Half-Moon Investigations

    Ages Y/A “Grade 4-7-Diminutive Fletcher Moon may not be the most popular 12-year-old in his Irish town but he’s proud-maybe a little too proud-of the badge that he constantly flashes to let everyone know that he’s an online graduate of a private detective academy in Washington, DC. The other kids admit that Fletcher, aka Half Moon, has solved several tough cases at Saint Jerome’s Elementary and Middle School, so they come to him when they have a problem. But when super all-in-pink girly-girl April Devereux hires him to find a lock of a pop star’s hair that she claims was stolen by one of the Sharkeys-a family of well-known criminals-everything starts going wrong for Fletcher. His precious badge is taken, he finds a single huge footprint at every crime scene, and he’s picked up by the local police for arson when the Devereux playhouse burns down. When Fletcher goes on the run, who becomes his number-one ally? Young Red Sharkey. A typically funny Colfer offering without the mania of the Artemis Fowl series (Hyperion), the story wittily delivers the message that some people aren’t-for good or ill-who they appear to be. Kids who enjoy comic mysteries will have a great time with Half Moon, and the conclusion drops plenty of hints that this could become a series.” School Library Journal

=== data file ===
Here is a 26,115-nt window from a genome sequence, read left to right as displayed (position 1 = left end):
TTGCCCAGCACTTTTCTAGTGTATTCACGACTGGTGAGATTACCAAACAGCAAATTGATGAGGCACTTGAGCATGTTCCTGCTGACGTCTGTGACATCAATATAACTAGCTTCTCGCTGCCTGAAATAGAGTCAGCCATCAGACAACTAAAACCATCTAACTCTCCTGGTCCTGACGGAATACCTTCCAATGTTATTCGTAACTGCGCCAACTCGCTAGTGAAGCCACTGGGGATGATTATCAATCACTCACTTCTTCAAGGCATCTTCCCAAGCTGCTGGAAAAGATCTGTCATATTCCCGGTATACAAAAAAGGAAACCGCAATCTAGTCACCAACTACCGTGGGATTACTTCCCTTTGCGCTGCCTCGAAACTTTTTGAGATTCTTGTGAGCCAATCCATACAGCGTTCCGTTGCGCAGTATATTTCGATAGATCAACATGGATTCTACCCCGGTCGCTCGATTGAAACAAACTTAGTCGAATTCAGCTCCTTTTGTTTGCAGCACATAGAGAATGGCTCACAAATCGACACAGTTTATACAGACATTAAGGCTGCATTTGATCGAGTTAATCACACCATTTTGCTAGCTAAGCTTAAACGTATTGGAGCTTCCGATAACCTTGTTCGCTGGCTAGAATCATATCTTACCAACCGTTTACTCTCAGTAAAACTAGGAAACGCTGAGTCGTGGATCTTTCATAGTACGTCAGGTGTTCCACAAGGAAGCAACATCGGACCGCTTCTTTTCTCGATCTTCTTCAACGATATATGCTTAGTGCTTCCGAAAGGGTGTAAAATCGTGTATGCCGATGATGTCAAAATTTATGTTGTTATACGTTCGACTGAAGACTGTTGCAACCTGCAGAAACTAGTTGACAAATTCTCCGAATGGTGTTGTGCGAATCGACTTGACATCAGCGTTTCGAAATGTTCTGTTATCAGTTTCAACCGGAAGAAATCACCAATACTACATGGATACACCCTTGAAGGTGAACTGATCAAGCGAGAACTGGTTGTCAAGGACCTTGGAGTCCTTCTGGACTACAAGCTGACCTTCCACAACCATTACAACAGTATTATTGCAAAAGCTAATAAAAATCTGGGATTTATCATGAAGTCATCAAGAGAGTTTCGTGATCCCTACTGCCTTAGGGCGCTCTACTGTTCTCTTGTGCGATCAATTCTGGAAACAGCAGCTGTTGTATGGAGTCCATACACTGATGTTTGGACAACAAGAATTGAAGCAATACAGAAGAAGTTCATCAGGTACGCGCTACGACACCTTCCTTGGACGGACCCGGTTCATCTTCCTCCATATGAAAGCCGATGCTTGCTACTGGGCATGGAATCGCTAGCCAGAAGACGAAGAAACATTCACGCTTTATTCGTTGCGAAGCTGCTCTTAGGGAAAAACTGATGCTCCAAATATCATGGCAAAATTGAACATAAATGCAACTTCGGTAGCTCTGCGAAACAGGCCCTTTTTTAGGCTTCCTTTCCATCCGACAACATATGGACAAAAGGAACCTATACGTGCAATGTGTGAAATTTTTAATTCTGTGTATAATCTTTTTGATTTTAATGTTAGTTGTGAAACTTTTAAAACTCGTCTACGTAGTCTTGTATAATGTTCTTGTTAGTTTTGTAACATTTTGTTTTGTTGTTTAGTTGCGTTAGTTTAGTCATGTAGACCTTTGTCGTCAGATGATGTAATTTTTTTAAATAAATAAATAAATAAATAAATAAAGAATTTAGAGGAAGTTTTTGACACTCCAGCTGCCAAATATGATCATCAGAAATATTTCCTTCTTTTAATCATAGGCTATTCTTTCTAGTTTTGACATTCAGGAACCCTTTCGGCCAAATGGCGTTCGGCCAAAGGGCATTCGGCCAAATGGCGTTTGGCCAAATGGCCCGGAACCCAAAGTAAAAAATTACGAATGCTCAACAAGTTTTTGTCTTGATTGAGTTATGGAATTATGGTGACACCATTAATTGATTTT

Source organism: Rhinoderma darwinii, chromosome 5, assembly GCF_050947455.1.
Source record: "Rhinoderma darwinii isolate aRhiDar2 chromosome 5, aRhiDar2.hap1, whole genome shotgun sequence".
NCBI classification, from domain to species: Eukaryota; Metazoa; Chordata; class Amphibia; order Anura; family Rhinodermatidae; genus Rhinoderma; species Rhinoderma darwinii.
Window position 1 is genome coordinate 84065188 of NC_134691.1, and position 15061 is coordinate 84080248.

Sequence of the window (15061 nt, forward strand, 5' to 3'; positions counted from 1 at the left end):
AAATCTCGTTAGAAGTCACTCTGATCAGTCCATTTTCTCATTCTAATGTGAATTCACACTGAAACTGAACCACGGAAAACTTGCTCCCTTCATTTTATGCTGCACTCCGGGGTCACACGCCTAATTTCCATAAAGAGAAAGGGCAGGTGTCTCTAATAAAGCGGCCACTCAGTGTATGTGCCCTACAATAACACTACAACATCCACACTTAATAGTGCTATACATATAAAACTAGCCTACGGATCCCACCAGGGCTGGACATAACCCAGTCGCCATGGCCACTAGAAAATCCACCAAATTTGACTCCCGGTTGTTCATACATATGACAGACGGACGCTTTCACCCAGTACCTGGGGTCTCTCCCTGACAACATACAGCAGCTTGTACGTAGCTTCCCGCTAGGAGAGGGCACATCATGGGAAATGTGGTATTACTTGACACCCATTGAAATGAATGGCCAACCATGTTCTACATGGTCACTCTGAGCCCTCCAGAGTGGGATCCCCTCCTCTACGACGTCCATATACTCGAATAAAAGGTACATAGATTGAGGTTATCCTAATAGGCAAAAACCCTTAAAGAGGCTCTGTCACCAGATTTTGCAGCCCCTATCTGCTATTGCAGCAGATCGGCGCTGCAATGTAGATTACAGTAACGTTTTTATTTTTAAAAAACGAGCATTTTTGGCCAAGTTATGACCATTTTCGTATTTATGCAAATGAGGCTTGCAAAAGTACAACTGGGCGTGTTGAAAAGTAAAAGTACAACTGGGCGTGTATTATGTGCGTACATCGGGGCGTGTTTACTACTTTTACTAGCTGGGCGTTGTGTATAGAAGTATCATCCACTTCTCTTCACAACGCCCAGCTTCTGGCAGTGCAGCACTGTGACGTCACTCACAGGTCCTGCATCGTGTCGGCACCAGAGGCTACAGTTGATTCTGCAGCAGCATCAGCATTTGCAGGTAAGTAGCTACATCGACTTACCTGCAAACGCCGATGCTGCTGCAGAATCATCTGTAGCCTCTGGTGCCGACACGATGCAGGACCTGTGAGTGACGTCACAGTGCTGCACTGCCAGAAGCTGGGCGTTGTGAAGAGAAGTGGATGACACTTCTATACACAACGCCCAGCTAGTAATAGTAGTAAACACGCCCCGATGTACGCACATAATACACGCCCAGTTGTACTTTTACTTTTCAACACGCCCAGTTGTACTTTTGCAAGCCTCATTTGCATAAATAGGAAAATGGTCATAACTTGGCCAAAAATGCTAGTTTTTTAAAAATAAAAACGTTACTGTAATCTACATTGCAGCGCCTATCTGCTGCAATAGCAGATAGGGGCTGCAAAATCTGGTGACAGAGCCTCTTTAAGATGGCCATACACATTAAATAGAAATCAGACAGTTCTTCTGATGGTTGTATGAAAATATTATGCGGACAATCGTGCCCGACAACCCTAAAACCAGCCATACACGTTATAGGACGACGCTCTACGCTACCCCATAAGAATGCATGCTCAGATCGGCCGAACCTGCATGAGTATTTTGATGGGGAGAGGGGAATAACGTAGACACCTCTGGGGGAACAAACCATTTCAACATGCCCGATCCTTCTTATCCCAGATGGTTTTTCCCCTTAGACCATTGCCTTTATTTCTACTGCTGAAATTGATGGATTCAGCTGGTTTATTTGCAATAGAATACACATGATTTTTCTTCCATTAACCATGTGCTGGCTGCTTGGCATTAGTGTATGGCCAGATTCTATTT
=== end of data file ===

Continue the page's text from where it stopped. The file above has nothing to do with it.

The Supernaturalist by Eoin Colfer (Golden Duck Awards, Eleanor Cameron Award for Middle Grades)

    The Supernaturalist (Golden Duck Awards. Eleanor Cameron Award for Middle Grades (Awards))